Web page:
These are the most common sections:
State the objectives of this document at a high-level.
State the scope of the testing strategy, what will the testing concentrate around, at high-level; leave details for the Testing Scope.
State the testing activities and what documents result from these activities; for example a testing activity is Test Planning and the document resulting is the Master Test Plan or Test Plan.
Give the timelines around which the project is planned and where testing fits in this schedule.
I find that a diagram has a high-impact on the user (a Georgia rule of thumb is that I use color and diagrams to break the boredom of the text).
Describe the diagram in words.
The Project Charter or Master Test Plan usually state all the items in scope, just copy and paste from these documents. Add anything that’s missing or has changed from the last review.
Then state any items that are Out of Scope.
State all the risk that you envision, the higher the risk – the higher the test priority.
When you start testing you will want to start with the high-priority items, then test medium-priority and if time permits test low-priority functionality.Risk Analysis is very important from this point of view because it drives the whole test strategy. When giving the risk state how to you plan to mitigate (to alleviate, to make less severe) and what is the contingency plan (back-up plan in case this happens).Additionally you may want to say what is the impact of each risk.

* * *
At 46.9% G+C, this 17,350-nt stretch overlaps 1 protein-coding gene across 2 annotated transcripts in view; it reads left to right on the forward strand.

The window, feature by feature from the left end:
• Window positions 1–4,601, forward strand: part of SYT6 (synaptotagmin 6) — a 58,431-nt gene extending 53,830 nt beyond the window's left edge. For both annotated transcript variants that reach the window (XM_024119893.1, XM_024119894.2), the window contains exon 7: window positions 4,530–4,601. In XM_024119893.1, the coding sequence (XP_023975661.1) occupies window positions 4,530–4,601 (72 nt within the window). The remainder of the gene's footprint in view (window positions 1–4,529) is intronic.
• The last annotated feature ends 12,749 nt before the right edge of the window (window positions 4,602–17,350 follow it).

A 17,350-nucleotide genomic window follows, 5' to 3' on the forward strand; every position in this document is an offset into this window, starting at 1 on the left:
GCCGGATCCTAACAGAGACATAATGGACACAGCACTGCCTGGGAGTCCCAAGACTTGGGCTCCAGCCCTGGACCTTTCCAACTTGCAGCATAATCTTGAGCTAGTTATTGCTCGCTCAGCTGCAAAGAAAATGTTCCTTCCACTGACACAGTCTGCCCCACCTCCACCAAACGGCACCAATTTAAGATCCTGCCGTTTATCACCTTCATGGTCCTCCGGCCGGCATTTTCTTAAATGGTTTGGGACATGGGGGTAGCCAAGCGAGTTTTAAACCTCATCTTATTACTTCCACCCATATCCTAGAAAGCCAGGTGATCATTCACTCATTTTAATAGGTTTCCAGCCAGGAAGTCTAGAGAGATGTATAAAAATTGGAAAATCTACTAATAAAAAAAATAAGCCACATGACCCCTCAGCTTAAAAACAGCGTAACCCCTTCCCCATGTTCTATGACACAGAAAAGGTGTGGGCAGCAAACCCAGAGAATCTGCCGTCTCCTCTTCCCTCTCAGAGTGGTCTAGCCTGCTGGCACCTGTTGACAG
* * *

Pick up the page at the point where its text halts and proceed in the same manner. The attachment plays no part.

7.1 Constraints and Dependencies Constraints are for example:
a. You need the last version of a program but you will use a previous version that has limited capability because the last version is not available.
b. You need an automated tool, but you only dispose of a manual tool. You can do the job but not entirely. Dependencies: for example the time you can test a function is dependent on developers delivering that function. You are available to do the job but you depend on somebody else.
7.2 For a test approach overview, you can draw a nice Visio diagram, stating the test cycles, what you plan to do within each test cycle.
Describe the diagram, basically detailing how you plan to test the application: how many people will be testing, they will participate in review meetings, they will write test cases, and so on.
7.3 You should give details about time and method the code is delivered; if you have an application that uses internal and external code explain who writes the code.
7.4 Also, what is the strategy for dealing with defects: process of submitting defects, defect life cycle, or how will the fixes be delivered once Dev provides them.
7.5 What is the Change Management Process – how are you going to deal with Change Requests, is there a CR template, what is the submission process.
Test Environment refers to hardware, software platforms that need to be set up (prepared) in order for testing to take place. It takes time to set up the environment and the requirements might be different depending on the environments.
What kind of tools will you are using to write and execute test cases, or to report defects. Do you need different tools in order to run your manual and automated test cases? If yes, which ones are these? Do you need to set them up in advance or are they available at the time of testing?
10.Roles and Responsibilities
Basically, this is who’s doing what. For example who is writing test cases, who is the test lead, who is the PM, who is the developer. This has to be specific, with names, if known at the time.
Logistics need to be prepared for the testing activities: how many computers you will need, location of testers and the like.
This refers to how you will manage testing, how you will do reporting – will you report status of test execution every day, will you submit an execution report at the end of the week to management, will you have status meetings to discuss defects?
Good luck with the writing!